Implementing GTD with XPlan

If your way is Getting Things Done, XPlan can be a surprisingly powerful tool.

Implementing an organization system, especially at a personal level, is always a matter of compromises. What’s a good fit for someone may not work for someone else. So, your preferred system for time management might be Getting Things Done ®, and that’s perfectly okay.

Some tools specific for GTD are already there but you may want two extras: a Windows application and more support for complex scenarios, especially projects. In that case, XPlan may surprise you.

The basic stages

XPlan is essentially based on a Kanban workflow, which means work items flowing through different states. Practically, it means shifting horizontally through different columns that visually group and sort work items.

You’ll find that this implementation is actually a perfect ground for many specific time management systems, as they usually identify different stages and rely on transitions through them.

In particular, GTD has very defined stages and items, and can only benefit from a clear visual layout of the work items.

So, since XPlan allows you to customize the structure of your system, the first step when implementing GTD in XPlan is configuring the exact stages that you need, starting from those identified by the GTD, but with total flexibility for your specific needs.

The first stage, so popular in many systems, is the InBox, where you can collect all the incoming items. That will be the first column on the left.

According to GTD, the next step is clarifying and organizing the captured material. So, you can move (maybe after some “adjustment”) your items into different stages:

  • Trash: if you want, you can create a stage for it, as temporary storage for deleted items. But, maybe, according to the GTD philosophy, the best is not to create this stage and just delete the items.
  • Someday: This definitely is a needed stage, and it’s going to be the second stage – apart from Trash – at the right of InBox.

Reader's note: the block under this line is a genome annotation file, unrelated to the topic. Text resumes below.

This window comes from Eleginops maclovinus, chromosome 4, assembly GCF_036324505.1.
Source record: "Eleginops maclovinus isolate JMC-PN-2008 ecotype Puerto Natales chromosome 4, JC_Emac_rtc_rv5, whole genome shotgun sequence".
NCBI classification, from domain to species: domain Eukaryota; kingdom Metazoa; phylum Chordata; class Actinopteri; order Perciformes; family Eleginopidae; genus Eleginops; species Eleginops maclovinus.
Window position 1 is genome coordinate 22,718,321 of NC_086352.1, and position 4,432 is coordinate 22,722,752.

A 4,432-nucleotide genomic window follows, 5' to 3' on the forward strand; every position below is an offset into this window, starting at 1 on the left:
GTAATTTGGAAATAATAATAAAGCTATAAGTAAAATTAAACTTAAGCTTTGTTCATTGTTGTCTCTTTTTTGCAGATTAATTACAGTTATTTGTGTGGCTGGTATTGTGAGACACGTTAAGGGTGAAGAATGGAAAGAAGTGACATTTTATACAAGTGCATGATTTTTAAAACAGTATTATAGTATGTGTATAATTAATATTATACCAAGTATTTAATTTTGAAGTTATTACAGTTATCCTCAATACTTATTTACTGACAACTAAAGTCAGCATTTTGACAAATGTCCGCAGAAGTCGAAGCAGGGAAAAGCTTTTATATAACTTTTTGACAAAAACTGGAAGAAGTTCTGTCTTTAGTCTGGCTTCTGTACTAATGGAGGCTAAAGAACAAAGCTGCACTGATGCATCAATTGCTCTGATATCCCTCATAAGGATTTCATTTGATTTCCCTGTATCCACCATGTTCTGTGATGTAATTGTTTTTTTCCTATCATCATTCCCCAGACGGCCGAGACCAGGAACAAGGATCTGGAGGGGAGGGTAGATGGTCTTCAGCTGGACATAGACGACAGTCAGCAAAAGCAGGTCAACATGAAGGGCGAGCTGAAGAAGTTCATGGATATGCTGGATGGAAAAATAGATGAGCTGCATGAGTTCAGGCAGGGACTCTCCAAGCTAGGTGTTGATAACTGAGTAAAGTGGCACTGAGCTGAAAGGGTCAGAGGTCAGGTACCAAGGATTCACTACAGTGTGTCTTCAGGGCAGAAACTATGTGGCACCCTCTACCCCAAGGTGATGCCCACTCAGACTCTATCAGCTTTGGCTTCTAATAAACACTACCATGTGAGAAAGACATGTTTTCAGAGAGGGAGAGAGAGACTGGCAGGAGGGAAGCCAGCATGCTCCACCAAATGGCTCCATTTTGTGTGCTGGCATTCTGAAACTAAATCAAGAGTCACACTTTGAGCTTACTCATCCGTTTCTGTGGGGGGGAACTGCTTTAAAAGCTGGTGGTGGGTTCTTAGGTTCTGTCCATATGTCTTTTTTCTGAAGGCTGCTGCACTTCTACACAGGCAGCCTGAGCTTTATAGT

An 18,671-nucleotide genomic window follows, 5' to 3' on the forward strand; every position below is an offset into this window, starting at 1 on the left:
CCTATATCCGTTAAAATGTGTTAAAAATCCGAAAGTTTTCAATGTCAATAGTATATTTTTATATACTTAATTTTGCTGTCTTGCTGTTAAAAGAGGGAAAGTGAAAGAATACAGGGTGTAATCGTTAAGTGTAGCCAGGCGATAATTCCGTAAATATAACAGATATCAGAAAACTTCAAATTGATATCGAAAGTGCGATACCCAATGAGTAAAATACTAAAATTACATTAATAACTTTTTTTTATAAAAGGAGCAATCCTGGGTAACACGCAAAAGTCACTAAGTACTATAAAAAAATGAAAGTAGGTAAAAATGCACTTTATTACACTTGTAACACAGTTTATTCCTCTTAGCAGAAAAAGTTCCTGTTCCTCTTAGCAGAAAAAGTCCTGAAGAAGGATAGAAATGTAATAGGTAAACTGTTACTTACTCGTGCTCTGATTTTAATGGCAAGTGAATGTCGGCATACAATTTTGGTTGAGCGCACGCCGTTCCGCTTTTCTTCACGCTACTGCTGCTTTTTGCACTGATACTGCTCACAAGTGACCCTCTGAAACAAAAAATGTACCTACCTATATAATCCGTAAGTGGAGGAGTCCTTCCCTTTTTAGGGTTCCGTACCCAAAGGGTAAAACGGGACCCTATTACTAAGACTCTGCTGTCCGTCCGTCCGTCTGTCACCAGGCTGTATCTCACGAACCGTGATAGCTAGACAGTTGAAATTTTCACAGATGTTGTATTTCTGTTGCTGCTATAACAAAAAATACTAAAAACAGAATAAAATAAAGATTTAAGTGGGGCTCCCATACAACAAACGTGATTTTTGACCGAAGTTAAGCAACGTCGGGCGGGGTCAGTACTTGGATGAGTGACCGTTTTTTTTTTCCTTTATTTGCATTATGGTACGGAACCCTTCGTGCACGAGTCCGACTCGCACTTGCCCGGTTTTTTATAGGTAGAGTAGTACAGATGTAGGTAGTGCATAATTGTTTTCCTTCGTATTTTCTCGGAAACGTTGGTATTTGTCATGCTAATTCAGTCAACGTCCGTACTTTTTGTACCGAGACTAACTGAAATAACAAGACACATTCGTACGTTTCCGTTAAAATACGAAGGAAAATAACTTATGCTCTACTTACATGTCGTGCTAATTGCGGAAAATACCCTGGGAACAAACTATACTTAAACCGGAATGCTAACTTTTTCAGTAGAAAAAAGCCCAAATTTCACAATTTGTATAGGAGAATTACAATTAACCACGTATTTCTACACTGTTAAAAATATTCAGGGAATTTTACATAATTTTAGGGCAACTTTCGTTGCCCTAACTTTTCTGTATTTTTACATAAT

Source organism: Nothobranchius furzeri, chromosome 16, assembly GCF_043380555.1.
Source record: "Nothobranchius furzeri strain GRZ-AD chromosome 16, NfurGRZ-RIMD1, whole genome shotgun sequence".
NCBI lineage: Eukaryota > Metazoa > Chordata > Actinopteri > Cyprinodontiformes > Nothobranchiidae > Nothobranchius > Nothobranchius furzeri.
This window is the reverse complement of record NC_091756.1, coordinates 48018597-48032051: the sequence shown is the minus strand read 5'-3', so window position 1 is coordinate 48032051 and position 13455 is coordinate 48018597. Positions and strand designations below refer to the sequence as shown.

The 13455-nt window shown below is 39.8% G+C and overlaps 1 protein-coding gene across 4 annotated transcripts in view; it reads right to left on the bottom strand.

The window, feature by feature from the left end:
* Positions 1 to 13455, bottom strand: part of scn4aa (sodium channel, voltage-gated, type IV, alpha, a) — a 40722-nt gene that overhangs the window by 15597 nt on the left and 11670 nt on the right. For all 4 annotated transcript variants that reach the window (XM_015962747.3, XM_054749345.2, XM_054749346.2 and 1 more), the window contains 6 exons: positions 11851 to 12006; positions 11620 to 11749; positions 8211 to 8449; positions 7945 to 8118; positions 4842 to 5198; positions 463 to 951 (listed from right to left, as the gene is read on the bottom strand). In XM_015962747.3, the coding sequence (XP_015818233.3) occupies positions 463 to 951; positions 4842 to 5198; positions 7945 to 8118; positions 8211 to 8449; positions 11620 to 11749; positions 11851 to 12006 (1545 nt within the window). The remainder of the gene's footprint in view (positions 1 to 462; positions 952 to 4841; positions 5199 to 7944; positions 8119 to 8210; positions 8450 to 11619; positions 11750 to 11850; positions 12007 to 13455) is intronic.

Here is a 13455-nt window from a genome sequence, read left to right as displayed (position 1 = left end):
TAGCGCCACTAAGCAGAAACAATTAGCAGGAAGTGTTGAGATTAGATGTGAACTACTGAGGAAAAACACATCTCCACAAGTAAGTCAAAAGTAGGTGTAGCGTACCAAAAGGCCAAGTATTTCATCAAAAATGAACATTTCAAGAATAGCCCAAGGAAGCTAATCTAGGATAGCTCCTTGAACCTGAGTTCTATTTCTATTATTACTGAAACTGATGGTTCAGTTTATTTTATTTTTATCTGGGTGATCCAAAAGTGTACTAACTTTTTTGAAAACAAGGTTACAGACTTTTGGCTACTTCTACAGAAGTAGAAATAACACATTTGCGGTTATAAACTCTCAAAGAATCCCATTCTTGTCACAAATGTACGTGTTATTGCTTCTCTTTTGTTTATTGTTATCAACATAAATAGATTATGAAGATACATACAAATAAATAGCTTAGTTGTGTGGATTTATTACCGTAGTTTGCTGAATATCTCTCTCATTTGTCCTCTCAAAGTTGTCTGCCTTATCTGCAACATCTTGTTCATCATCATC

• Waiting: You need this stage to gather what you have to follow up periodically, usually because you delegated it.
  • Next: actionable items go here.
  • Engage: if you want, you can set this stage for the task you’ve currently picked.
  • Done: you may want to keep track of some completed tasks, at least temporarily. As for trash, just deleting them should be the preferred option.

Two possible outcomes of clarification and organization are moving items from the InBox to a filing system or the calendar. In this case, these two “places” are external, since very specific and efficient applications exist for both of these needs. Also, calendar events and reference information are inherently different in nature and management from tasks and projects and deserve specific handling.

So, you now have four stages to start with: InBox, Someday, Waiting, Next.

On XPlan you visually see the items in the respective columns, and you can drag&drop between them, making your periodical revisions super-easy and clear.

But you may already have noticed that two aspects we have still to consider: projects and contexts.


Some “incompletes” are complex, so they require more actions. We can’t just “execute.”

In that case, you should add a project to your system, define the next action for it and add the next action/s to the system as any other actions.

XPlan is particularly helpful here, because we can define a different type, “project,” and have it as the parent for all the relative actions. We will later see how this can help to get an overall perspective.